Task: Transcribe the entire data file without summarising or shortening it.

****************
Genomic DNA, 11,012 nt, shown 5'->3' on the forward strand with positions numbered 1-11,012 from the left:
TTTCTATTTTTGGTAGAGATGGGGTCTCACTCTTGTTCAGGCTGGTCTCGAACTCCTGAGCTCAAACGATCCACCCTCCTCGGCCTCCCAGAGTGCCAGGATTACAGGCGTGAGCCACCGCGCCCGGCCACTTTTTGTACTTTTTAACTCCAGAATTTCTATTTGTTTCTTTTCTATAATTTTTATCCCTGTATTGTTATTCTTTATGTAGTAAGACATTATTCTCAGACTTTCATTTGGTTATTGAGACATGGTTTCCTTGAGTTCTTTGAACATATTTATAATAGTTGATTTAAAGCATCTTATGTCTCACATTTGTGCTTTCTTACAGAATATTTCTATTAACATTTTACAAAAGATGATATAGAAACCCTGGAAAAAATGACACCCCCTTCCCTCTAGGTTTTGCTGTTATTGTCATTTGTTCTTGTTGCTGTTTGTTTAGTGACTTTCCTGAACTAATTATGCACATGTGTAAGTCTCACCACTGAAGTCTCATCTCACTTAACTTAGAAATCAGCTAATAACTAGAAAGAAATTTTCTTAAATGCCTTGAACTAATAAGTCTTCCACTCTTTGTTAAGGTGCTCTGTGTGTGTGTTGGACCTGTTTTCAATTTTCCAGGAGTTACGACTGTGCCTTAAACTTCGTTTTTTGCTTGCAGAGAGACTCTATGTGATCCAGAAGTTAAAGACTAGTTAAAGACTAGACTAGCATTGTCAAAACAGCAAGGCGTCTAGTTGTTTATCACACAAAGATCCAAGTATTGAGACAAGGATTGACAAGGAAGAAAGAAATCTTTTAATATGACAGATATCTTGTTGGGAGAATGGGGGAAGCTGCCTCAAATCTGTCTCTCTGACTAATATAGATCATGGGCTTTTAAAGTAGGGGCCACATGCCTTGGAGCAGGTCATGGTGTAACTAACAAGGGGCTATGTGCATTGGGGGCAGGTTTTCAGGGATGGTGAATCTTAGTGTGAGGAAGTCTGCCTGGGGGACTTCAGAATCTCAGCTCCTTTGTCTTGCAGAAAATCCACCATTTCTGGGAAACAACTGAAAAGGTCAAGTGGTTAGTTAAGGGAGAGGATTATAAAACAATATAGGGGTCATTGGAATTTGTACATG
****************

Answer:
Genomic DNA, 11,012 nt, shown 5'->3' on the forward strand with positions numbered 1-11,012 from the left:
TTTCTATTTTTGGTAGAGATGGGGTCTCACTCTTGTTCAGGCTGGTCTCGAACTCCTGAGCTCAAACGATCCACCCTCCTCGGCCTCCCAGAGTGCCAGGATTACAGGCGTGAGCCACCGCGCCCGGCCACTTTTTGTACTTTTTAACTCCAGAATTTCTATTTGTTTCTTTTCTATAATTTTTATCCCTGTATTGTTATTCTTTATGTAGTAAGACATTATTCTCAGACTTTCATTTGGTTATTGAGACATGGTTTCCTTGAGTTCTTTGAACATATTTATAATAGTTGATTTAAAGCATCTTATGTCTCACATTTGTGCTTTCTTACAGAATATTTCTATTAACATTTTACAAAAGATGATATAGAAACCCTGGAAAAAATGACACCCCCTTCCCTCTAGGTTTTGCTGTTATTGTCATTTGTTCTTGTTGCTGTTTGTTTAGTGACTTTCCTGAACTAATTATGCACATGTGTAAGTCTCACCACTGAAGTCTCATCTCACTTAACTTAGAAATCAGCTAATAACTAGAAAGAAATTTTCTTAAATGCCTTGAACTAATAAGTCTTCCACTCTTTGTTAAGGTGCTCTGTGTGTGTGTTGGACCTGTTTTCAATTTTCCAGGAGTTACGACTGTGCCTTAAACTTCGTTTTTTGCTTGCAGAGAGACTCTATGTGATCCAGAAGTTAAAGACTAGTTAAAGACTAGACTAGCATTGTCAAAACAGCAAGGCGTCTAGTTGTTTATCACACAAAGATCCAAGTATTGAGACAAGGATTGACAAGGAAGAAAGAAATCTTTTAATATGACAGATATCTTGTTGGGAGAATGGGGGAAGCTGCCTCAAATCTGTCTCTCTGACTAATATAGATCATGGGCTTTTAAAGTAGGGGCCACATGCCTTGGAGCAGGTCATGGTGTAACTAACAAGGGGCTATGTGCATTGGGGGCAGGTTTTCAGGGATGGTGAATCTTAGTGTGAGGAAGTCTGCCTGGGGGACTTCAGAATCTCAGCTCCTTTGTCTTGCAGAAAATCCACCATTTCTGGGAAACAACTGAAAAGGTCAAGTGGTTAGTTAAGGGAGAGGATTATAAAACAATATAGGGGTCATTGGAATTTGTACATG